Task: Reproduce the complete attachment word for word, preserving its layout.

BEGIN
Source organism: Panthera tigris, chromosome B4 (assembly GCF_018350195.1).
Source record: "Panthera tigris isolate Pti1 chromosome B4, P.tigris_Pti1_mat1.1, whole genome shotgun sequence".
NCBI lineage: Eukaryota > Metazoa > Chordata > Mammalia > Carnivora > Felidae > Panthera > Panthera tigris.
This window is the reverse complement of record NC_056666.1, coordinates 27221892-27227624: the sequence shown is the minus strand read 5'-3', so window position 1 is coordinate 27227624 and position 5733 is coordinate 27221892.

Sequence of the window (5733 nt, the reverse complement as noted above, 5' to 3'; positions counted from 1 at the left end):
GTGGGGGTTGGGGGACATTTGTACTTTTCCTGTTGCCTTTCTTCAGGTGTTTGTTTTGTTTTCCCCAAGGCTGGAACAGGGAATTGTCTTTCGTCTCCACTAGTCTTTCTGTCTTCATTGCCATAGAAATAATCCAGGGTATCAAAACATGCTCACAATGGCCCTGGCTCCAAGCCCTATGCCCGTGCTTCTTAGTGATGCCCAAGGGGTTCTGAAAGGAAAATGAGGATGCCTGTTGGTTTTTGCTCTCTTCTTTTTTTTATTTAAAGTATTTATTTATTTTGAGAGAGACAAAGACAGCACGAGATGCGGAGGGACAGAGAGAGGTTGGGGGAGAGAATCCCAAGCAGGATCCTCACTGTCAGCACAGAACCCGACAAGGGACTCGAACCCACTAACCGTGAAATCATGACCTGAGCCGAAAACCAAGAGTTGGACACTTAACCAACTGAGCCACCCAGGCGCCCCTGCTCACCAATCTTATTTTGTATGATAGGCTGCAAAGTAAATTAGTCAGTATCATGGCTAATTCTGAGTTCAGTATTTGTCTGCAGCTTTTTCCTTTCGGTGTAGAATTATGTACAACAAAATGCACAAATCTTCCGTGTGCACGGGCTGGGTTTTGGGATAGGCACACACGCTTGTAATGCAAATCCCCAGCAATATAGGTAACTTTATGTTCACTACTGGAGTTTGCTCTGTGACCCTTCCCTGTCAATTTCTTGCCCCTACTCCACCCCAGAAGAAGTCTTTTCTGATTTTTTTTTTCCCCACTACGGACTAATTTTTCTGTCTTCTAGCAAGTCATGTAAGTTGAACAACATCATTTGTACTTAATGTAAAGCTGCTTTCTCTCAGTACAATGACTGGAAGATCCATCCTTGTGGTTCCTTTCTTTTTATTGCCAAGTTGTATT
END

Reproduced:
Source organism: Panthera tigris, chromosome B4 (assembly GCF_018350195.1).
Source record: "Panthera tigris isolate Pti1 chromosome B4, P.tigris_Pti1_mat1.1, whole genome shotgun sequence".
NCBI lineage: Eukaryota > Metazoa > Chordata > Mammalia > Carnivora > Felidae > Panthera > Panthera tigris.
This window is the reverse complement of record NC_056666.1, coordinates 27221892-27227624: the sequence shown is the minus strand read 5'-3', so window position 1 is coordinate 27227624 and position 5733 is coordinate 27221892.

Sequence of the window (5733 nt, the reverse complement as noted above, 5' to 3'; positions counted from 1 at the left end):
GTGGGGGTTGGGGGACATTTGTACTTTTCCTGTTGCCTTTCTTCAGGTGTTTGTTTTGTTTTCCCCAAGGCTGGAACAGGGAATTGTCTTTCGTCTCCACTAGTCTTTCTGTCTTCATTGCCATAGAAATAATCCAGGGTATCAAAACATGCTCACAATGGCCCTGGCTCCAAGCCCTATGCCCGTGCTTCTTAGTGATGCCCAAGGGGTTCTGAAAGGAAAATGAGGATGCCTGTTGGTTTTTGCTCTCTTCTTTTTTTTATTTAAAGTATTTATTTATTTTGAGAGAGACAAAGACAGCACGAGATGCGGAGGGACAGAGAGAGGTTGGGGGAGAGAATCCCAAGCAGGATCCTCACTGTCAGCACAGAACCCGACAAGGGACTCGAACCCACTAACCGTGAAATCATGACCTGAGCCGAAAACCAAGAGTTGGACACTTAACCAACTGAGCCACCCAGGCGCCCCTGCTCACCAATCTTATTTTGTATGATAGGCTGCAAAGTAAATTAGTCAGTATCATGGCTAATTCTGAGTTCAGTATTTGTCTGCAGCTTTTTCCTTTCGGTGTAGAATTATGTACAACAAAATGCACAAATCTTCCGTGTGCACGGGCTGGGTTTTGGGATAGGCACACACGCTTGTAATGCAAATCCCCAGCAATATAGGTAACTTTATGTTCACTACTGGAGTTTGCTCTGTGACCCTTCCCTGTCAATTTCTTGCCCCTACTCCACCCCAGAAGAAGTCTTTTCTGATTTTTTTTTTCCCCACTACGGACTAATTTTTCTGTCTTCTAGCAAGTCATGTAAGTTGAACAACATCATTTGTACTTAATGTAAAGCTGCTTTCTCTCAGTACAATGACTGGAAGATCCATCCTTGTGGTTCCTTTCTTTTTATTGCCAAGTTGTATT